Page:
I see why a lot of people chose to get this smartphone though, but in my personal opinion, as I compare this with its older brother, the Samsung Galaxy S4, I feel like there’s only really very minor evolution to this flagship Android smartphone. I wish Samsung did more. No, scratch that! I wish Samsung did a reinvention or an innovation somewhere with  their flagship.

With other stronger competition like HTC, LG, Sony and even the affordable Chinese brands (hello, Xiaomi), I think Samsung needs to do something major and different. We all know what to expect out of Samsung now. They need to wow us. Some crazy design, some out of the world feature? Enough bloatware and gimmicky features already. Find ONE killer feature and focus on doing it really well.

From what I see, Samsung has chosen the Health and Fitness route to focus on with the S5 this time round.

The Samsung Galaxy S5 here is released along with the renewed Samsung Gear 2 smartwatch and another complementary Samsung Gear Fit fitness band. They build S Health, an app with an entire ecosystem for fitness programs, pedometers, heart rate sensors, and so much more. Even the rear flash on this S5 has a heart rate sensor.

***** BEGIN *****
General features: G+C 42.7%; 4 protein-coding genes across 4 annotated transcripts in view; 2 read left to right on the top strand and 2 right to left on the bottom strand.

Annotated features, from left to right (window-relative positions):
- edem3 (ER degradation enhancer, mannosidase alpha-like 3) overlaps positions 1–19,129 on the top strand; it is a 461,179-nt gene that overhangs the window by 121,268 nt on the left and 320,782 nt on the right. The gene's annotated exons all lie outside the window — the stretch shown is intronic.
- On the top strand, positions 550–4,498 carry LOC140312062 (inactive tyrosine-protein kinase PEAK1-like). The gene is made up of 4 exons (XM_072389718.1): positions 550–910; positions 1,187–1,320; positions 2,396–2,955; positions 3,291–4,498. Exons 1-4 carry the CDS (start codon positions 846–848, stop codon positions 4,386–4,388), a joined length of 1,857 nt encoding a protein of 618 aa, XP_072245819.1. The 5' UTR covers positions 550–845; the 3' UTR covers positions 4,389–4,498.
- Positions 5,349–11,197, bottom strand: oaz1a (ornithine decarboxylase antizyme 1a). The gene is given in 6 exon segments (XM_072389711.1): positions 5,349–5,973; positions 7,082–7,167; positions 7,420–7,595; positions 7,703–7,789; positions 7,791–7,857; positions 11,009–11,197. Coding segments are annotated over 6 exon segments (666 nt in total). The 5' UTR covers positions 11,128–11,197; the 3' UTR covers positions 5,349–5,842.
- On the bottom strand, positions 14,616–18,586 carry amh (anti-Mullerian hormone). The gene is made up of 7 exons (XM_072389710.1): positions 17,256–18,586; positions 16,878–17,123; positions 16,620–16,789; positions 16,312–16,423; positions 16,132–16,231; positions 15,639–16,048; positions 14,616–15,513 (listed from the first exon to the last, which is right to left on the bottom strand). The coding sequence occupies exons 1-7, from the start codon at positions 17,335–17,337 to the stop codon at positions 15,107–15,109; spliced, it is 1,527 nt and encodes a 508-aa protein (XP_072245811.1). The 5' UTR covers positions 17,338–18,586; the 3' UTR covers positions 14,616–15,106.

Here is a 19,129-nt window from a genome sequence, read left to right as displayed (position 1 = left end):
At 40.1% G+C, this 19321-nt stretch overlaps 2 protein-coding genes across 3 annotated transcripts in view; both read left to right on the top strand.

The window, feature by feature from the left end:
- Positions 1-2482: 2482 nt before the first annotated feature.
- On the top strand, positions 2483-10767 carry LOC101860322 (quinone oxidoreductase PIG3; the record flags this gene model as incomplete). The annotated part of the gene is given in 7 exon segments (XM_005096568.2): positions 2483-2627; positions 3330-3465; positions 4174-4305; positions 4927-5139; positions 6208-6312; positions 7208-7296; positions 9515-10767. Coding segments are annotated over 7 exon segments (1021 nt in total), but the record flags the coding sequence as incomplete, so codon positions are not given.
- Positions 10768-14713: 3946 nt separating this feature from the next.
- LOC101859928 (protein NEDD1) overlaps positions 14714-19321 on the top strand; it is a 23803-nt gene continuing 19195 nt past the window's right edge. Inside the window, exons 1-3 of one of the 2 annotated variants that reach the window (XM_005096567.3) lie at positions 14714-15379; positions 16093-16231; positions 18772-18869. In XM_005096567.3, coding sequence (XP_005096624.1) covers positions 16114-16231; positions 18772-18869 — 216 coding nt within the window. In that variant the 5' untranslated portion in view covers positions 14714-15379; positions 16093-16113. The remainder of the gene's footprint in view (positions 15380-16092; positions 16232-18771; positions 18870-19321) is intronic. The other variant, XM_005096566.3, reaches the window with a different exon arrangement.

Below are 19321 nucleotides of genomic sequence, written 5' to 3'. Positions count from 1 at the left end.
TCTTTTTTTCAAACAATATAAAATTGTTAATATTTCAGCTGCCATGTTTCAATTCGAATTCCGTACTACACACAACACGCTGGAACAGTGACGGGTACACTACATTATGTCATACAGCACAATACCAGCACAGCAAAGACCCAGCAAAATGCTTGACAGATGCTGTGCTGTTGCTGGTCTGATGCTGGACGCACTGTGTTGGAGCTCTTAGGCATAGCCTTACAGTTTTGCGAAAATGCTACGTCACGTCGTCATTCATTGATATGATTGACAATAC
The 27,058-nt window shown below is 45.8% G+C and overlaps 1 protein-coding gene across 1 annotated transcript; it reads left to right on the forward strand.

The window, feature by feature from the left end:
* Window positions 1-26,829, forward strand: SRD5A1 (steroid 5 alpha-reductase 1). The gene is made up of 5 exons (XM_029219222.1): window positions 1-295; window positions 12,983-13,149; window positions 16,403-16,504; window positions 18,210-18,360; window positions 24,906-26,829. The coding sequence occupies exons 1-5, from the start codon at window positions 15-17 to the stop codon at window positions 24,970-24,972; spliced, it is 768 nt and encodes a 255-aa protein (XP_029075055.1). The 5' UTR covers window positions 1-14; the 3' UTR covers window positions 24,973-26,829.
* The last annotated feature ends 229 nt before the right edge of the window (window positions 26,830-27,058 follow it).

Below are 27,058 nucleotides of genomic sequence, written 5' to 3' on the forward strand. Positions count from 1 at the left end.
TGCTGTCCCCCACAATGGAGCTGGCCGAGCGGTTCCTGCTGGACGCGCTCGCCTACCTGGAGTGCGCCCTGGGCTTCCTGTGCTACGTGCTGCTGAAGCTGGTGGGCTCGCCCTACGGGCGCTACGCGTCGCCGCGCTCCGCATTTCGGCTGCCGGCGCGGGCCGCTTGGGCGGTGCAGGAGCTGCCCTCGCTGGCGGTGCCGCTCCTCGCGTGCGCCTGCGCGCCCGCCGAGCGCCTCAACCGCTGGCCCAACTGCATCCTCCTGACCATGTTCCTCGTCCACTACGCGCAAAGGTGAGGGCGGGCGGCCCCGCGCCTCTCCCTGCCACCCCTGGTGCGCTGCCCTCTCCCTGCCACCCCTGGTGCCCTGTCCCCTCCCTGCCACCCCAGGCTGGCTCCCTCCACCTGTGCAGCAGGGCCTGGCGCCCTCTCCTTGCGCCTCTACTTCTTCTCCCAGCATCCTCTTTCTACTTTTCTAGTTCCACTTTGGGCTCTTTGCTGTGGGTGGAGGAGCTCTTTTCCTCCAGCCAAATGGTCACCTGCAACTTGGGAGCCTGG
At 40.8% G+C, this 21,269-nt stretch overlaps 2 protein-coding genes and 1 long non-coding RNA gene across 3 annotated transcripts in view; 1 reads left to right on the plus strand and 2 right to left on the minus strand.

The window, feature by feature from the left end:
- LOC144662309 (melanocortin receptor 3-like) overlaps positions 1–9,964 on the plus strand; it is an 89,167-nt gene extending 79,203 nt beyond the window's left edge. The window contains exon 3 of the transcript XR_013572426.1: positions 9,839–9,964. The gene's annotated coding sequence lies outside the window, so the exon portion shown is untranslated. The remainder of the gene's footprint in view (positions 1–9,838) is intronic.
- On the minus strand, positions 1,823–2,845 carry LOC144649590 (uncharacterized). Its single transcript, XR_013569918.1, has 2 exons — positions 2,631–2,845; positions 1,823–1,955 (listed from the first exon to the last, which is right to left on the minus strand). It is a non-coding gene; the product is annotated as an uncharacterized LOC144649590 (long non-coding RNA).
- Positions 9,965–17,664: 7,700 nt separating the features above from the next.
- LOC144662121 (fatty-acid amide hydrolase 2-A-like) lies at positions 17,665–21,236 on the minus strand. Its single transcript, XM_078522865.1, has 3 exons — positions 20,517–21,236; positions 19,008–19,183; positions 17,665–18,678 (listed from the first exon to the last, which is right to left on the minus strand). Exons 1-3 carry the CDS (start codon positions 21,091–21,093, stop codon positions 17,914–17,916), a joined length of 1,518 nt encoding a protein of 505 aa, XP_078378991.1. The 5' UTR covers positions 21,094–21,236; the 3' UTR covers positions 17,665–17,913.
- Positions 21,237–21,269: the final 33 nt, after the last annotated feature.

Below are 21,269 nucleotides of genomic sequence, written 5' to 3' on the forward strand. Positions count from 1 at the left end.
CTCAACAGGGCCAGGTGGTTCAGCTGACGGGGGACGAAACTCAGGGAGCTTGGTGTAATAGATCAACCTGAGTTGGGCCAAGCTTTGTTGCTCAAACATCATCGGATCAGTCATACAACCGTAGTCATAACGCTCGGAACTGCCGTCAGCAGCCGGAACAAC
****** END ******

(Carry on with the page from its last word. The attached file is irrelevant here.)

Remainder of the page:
I didn’t touch much on this S Health app / service in this review. I’ve used the S5 alongside the Gear 2 and Gear Fit, which I feel gives the best all round experience when paired with the S5. So, I’ll reserve that for a follow up review post coming soon after this post.

Just the S5 as a smartphone though, I did enjoy my time using it as my primary phone while I had it. Here’s a quick likes and dislikes pointers.

What I Like

  • Waterproof and Dustproof – Almost a default requirement these days
  • Ultra Power Saving Modes – many options and modes to choose from